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Is the expression “Don't care a fiddlestick” often used in American English?

That isn't a phrase I've ever heard. I think it would sound wrong to most English speakers. However, there might be some historical basis for it. A "fiddle stick" is an alternate term for a ...
Astralbee's user avatar
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Is the expression “Don't care a fiddlestick” often used in American English?

Hardly ever used. I've search for uses of it, and I've found one example (excluding dictionaries) and that is by the Kaiser of Germany, 120 years ago. There are also a few examples from non-native ...
James K's user avatar
  • 220k
-1 votes

defecating on a toilet or in a toilet

The issue is not what preposition to use, but rather what you mean by "toilet." If with "toilet" you refer to the toilet seat/bowl (the usually ceramic device people use to relieve ...
mockingjay's user avatar
0 votes

Is the phrase “target improvement” commonly known and used?

If it were "targeted improvement" I wouldn't have blinked at all, but I find "target improvement" very jarring. To me, "target improvement" is somehow trying to better a ...
SoronelHaetir's user avatar
0 votes

Is the phrase “target improvement” commonly known and used?

Goal Setting Performance is what sports is all about. To improve performance, the athlete sets goals. You set yourself goals that when achieved improve your performance [sorry for the repetition]: ...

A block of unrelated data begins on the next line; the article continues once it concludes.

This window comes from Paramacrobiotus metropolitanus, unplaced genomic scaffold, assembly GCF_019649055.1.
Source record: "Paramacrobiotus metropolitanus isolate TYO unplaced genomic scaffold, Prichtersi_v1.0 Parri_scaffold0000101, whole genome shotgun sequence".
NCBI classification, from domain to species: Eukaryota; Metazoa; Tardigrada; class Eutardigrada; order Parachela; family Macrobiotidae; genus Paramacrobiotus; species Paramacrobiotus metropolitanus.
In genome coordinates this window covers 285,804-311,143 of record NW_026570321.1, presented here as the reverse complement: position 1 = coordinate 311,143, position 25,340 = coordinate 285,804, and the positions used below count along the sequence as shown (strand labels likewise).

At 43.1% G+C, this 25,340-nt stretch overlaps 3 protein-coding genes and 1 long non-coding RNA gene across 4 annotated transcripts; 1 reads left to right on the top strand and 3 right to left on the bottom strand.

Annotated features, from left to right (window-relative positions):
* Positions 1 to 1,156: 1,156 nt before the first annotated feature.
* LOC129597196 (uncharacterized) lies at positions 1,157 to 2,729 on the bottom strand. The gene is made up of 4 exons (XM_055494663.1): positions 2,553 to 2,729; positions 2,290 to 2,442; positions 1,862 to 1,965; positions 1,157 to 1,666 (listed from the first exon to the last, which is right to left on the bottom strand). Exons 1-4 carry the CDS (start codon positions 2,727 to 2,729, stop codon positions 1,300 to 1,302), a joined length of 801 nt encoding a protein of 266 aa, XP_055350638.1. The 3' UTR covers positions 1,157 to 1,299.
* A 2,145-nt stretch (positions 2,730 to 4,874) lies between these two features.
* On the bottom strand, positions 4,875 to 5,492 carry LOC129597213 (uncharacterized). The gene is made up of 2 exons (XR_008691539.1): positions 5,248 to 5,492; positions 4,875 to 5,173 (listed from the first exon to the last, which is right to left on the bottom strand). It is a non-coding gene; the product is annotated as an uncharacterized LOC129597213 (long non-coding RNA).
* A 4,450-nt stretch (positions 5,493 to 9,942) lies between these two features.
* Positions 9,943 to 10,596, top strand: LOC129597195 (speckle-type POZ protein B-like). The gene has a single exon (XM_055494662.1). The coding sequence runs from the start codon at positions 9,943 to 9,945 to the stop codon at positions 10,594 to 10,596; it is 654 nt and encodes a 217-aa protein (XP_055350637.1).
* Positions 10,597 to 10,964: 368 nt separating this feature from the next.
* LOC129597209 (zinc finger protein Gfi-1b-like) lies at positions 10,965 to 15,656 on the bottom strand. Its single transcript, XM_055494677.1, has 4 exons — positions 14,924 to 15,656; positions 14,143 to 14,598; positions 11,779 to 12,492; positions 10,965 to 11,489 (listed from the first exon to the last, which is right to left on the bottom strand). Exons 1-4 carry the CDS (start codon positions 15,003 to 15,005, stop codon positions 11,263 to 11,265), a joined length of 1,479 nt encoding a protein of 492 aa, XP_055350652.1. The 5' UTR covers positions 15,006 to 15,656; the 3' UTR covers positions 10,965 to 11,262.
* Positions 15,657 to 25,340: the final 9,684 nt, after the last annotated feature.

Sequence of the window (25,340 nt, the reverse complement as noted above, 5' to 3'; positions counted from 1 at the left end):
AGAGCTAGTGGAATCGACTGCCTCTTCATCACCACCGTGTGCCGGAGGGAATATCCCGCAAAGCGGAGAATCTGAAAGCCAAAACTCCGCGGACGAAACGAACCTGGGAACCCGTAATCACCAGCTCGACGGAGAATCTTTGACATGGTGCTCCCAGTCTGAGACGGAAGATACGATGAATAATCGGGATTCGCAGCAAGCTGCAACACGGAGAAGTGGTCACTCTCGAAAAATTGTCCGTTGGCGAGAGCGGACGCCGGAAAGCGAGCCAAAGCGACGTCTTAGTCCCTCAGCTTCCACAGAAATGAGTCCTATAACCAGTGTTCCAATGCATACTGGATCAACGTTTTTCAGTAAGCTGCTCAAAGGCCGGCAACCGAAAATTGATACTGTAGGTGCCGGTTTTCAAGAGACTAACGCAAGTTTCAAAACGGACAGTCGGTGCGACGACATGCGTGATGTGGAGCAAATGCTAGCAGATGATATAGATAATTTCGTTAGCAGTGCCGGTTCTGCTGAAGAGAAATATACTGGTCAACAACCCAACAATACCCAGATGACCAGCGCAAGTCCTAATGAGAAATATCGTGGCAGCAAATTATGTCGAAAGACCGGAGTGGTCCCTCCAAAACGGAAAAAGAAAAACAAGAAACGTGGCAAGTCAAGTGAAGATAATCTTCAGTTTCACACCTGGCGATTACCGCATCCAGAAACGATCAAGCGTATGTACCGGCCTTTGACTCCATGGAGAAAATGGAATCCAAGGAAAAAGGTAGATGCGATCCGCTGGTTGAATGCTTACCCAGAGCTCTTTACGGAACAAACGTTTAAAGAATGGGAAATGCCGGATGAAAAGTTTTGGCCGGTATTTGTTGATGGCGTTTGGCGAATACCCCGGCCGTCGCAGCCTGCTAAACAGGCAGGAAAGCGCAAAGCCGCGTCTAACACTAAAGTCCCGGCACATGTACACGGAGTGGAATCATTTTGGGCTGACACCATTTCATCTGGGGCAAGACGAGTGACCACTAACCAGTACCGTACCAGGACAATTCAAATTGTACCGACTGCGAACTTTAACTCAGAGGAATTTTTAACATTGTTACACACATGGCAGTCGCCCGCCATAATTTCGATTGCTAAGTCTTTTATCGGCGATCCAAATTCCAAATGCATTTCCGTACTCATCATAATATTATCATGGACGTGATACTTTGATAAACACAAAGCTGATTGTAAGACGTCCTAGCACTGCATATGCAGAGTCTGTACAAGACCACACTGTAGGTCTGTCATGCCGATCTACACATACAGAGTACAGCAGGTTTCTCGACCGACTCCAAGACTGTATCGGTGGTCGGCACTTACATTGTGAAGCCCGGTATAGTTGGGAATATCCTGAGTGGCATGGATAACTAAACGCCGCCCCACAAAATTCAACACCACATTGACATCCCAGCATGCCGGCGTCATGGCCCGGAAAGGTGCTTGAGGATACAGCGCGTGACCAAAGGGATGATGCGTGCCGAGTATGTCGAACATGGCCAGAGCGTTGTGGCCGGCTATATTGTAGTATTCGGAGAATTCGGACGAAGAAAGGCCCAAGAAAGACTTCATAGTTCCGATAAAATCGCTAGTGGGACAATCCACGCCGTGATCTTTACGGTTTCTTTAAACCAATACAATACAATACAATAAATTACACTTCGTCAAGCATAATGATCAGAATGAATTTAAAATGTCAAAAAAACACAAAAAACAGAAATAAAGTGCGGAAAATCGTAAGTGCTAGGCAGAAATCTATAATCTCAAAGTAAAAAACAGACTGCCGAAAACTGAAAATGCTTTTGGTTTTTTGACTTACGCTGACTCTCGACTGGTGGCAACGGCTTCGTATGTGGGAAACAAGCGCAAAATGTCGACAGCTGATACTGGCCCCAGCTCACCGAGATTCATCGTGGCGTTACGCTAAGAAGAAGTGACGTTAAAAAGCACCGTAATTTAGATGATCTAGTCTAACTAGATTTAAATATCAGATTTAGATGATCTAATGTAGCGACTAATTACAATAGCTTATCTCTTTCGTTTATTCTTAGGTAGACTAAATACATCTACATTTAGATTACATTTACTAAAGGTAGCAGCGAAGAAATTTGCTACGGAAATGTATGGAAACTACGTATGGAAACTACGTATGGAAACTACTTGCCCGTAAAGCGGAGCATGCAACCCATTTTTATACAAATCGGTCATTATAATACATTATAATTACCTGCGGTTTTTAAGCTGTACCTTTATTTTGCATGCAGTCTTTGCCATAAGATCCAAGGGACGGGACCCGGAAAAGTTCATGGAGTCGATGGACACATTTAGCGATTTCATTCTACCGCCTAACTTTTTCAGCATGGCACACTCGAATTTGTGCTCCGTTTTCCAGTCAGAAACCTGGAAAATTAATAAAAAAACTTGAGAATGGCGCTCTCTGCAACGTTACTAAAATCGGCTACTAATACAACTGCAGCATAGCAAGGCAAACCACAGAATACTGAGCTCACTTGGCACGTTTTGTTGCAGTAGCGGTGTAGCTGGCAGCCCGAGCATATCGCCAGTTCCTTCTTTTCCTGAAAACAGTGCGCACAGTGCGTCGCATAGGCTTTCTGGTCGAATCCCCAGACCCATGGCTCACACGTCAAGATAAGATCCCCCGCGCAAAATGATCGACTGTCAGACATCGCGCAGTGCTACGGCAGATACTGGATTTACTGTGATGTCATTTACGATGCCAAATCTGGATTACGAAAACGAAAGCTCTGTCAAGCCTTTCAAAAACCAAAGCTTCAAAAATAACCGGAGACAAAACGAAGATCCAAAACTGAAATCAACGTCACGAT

Lambie's user avatar
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0 votes

"I'll get do something" or "I'll get doing something"

I will offer this answer to complement Astralbee's answer, which focuses on the grammar. Usually to get set up involves the configuration of something. The roadies of a rock band might need to "...
TimR's user avatar
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6 votes
Accepted

"I'll get do something" or "I'll get doing something"

"Set up" can function as: a verb phrase, as in "I will set up". an adjective phrase, as in "I am set up". a noun phrase (often hyphenated), as in "that's a nice set-...
Astralbee's user avatar
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1 vote

Is it correct to use first person, second person, and third person in a sentence?

Yes, English does not have any problem using first person, second person, and third person all in the same sentence. It is acceptable to do so. This commonly comes up when talking to someone about ...
Friendly Racoon's user avatar
-1 votes

Go from left to right or Go left to right?

I'd drop "going". "From left to right, they are..." "In order from left to right, they are..." "In reading order, they are..." (This is useful if you have ...
Kaia's user avatar
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1 vote
Accepted

How to ask for the answer "I'm the third year of PhD"?

Imagine the following conversation: -- What do you do? -- I'm a student. -- What year are you in? The reply would probably contain the information you need. The UK has 3 year undergraduate degrees, ...
James K's user avatar
  • 220k
2 votes

How to ask for the answer "I'm the third year of PhD"?

I don't know of any one-sentence question that would likely result in that response. Well, other than linking two questions with "and" or some such. A likely conversation would go like this: ...
Jay's user avatar
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